Motion controls lend themselves to specific play styles. While precision and aiming are great for shooters, many shooter interfaces require more controls than just pointing and shooting. Motions also seem like a great way to progress through action games, but it’s difficult to balance how much activity is needed for a fulfilling amount of game time without growing repetitive or tiring. Which brings us to the genre that most people immediately associate with motion controls: sports titles. Interactive sports titles are perfect for motion controls because they embrace the playing style necessary for motion to be successful. Sports titles offer varied motions, short play times, ability to play well with groups, and accomplishment systems that allow the player to easily disengage at any point without penalty.
Sports Champions 2 is the latest release that follows this formula. Available for the Sony PlayStation 3, this game will allow for owners of the Move controller to add on to the activities seen in the first collection. Archery is featured in both releases, but all of the other sports available in SC2 are brand new. These include bowling, tennis, skiing, golf, and boxing. All of the play styles are easy to grasp and are reminiscent of how these activities have worked in other games and on other consoles.
Motions here mimic the actual sports quite well, and while this doesn’t provide any major innovation to the genre, it does lend itself to authenticity, accessibility, and convenience. The major difference between SC2 and earlier sports models is that how hard and fast you swing or move does have an impact on how well you perform in game. Sitting, wrist-flicking, and standing still won’t help you advance here. This can also be a hazard for people who try to swing too wildly or for extended play periods, so keep in mind that good form and breaks in game play time are good things. Playing with only one controller is surprisingly achievable, but there’s really no comparison with how well the game works with two controllers. Using the navigation controller helps immensely in sports like boxing and archery. It’s basically like the difference between two fingered hunt-and-peck typing or using touch typing.
One of the best elements of SC2 is the ability of the player to customize their character extensively. Graphically, the game is less polished than pretty much every other game on the PS3. In fact, it seems a misstep to make the characters in this game closer to realistic than cartoonish. A stylized cartoon avatar would have been more appealing than the slightly frightening character displays here, but that’s a minor point. There is some variety in facial features, along with a handful of “personalities” and different body types (all of them falling well within the athletic range.) The most customizable aspect is the clothing offered. Patterns and outfits are unlocked through winning various games, and these can all be adjusted with color and decals, also unlocked through gameplay. Aside from the many achievements to unlock here, customizing your character is an added incentive.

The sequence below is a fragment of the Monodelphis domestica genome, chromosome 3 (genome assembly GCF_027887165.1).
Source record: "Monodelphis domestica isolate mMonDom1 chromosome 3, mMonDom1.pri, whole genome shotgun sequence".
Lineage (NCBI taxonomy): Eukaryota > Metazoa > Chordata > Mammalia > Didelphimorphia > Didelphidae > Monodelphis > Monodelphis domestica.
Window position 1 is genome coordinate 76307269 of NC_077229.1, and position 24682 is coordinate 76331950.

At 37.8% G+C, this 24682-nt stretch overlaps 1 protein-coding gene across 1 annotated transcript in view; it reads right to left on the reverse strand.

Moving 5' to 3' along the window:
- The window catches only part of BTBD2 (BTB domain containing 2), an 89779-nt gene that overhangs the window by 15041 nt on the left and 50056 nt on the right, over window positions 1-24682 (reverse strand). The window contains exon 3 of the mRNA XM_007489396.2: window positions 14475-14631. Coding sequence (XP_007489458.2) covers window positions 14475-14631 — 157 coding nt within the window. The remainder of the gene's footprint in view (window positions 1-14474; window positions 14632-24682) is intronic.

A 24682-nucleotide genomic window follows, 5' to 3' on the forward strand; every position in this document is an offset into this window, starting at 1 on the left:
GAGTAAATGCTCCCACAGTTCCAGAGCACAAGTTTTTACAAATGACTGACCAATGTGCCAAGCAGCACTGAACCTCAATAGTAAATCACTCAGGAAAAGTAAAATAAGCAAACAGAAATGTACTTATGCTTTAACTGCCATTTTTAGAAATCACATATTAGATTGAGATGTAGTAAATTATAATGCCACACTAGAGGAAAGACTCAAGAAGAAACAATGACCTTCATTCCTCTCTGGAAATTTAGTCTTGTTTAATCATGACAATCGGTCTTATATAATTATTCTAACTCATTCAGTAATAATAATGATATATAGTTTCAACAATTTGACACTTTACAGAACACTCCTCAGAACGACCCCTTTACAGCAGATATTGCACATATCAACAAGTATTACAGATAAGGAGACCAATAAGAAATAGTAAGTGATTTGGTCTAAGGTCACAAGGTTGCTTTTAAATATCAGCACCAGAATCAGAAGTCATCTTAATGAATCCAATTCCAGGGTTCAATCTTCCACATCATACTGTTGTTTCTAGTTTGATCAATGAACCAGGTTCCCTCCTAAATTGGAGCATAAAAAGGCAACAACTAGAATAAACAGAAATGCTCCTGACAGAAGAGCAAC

Different play modes allow for a variety in goals. Controls and how to advance in the game remain the same for each sport, but the variety in play options helps the player to avoid boredom through repetition. Cup Play allows for players to attempt bronze, silver, gold, and champion cups. Free Play mode is exactly what it sounds like, also allowing the player to attempt tutorials at will and view their stats. Party Play is a great option for groups who want something quick and simple, even allowing for up to four players while using as little as one move controller.
The largest failing of Sports Champions 2 is the atrocious load times. Do expect to spend an inordinate amount of time waiting for different modes and levels to load. Don’t expect the game to break through any expectations of what sports games should be. However, I can recommend the game for those who want the most accurate representation of virtual sports to date. While the game gives you a chance to be pretty active, it’s definitely not going to give you the same well-rounded work out as a game actually designed for fitness. Pick up the game if you enjoy casual active gameplay, or if you like to compete with friends in person.